As a textile designer, a significant part of my motivation to move to Portland was the number and range of small craft-based businesses flourishing in the Pacific Northwest region. I briefly worked for Nicole Miller in New York and loathed the mechanics of the fashion industry, but appreciated the craftsmanship that went into the construction of apparel. Unfortunately, most people in Nicole Miller’s position are compelled to outsource their production overseas—the most fascinating piece of the process. In Portland, there has been a revival of bringing garment production back to the United States. This is evident in the efforts of businesses like Portland Garment Factory, Make it Good, and Spooltown. These entities support local designers such as Queen Bee, Church and State, Bridge and Burn, and many others.

All of these makers have incredible products. Even so, it still seems too good to be true that all of these people are able to earn their livings through their crafts. Who was buying these things? Is this a viable line of work? I contacted two local apparel storeowners to answer these questions: Celeste Stipes of Radish Underground and Holly Stalder of Haunt. I chose these venues because of the amount of time and experience both owners have had in the Portland clothing retail market.

Stipes is co-owner of Radish Underground, a store dedicated to “timeless quality goods made by either the designer themselves or people directly connected to the designer making a fair wage in good working conditions.” With her business partner Gina Morris, Stipes offers a bevy of ready to wear garments and accessories for women. In addition to providing an outlet for smaller designers to make a living, they are community builders.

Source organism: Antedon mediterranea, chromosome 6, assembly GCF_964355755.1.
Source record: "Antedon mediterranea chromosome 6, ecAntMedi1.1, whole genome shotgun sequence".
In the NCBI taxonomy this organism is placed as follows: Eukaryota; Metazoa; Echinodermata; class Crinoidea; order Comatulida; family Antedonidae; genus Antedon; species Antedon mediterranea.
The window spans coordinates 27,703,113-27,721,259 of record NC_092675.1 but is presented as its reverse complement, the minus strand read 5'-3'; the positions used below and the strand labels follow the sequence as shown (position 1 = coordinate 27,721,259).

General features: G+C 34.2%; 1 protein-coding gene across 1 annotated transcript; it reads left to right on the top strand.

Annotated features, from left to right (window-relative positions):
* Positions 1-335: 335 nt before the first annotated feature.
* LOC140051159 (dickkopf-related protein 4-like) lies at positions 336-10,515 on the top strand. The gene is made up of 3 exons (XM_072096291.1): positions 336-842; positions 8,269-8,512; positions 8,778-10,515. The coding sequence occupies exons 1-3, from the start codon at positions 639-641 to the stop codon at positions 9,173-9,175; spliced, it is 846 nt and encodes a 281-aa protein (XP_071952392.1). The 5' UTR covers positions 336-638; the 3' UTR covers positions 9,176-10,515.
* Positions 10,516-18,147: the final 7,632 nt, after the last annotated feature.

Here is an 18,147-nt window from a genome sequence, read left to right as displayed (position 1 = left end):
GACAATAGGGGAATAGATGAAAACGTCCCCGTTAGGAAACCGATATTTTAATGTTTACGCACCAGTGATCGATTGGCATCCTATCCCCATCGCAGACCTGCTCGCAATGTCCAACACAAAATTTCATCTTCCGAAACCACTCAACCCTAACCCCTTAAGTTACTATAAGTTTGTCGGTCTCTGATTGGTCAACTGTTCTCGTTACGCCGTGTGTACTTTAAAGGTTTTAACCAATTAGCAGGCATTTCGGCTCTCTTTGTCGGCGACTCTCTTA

Stalder was already an active proponent of independent local design by the time she opened the beloved boutique Seaplane in 2001 with designer Kathryn Towers. Seaplane was a showcase for both Stalder and Towers alongside other local designers. Since Seaplane was sold in 2008, both Stalder and Towers have continued to design clothing. Stalder reentered the retail world with Haunt, boutique a shop located at 811 E Burnside in 2010. Haunt showcases independent designers and is an atelier for Stalder’s own line of custom bridal wear.

I met with Stipes and Stalder with questions and both were generous with their wisdom.

Kyla Mucci: Describe your typical customer. When you opened Radish Underground did you have a vision of who this person was? Has this customer changed?

Celeste Stipes: We do have a fairly wide appeal, but our most consistent market is professional woman age 32-55. She is college educated and is looking for something that is not mass-produced either because she wants to feel unique or is concerned about her impact on the world. She wants clothing that is comfortable and has at least one distinct style element, but not something flashy or trendy. She wants to buy fewer higher quality more versatile pieces.
We did have a vision of a similar customer when we opened, but the customer we have cultivated is different in a couple key ways: she’s slightly older, a more conservative dresser, and maybe not a Portlander. We do have a lot of local customers, but some of our most loyal customers are from Seattle, San Francisco, LA, Boise, Eugene, etc.

KM: Are slow fashion movements and independent fashion design succeeding? Is this feasible?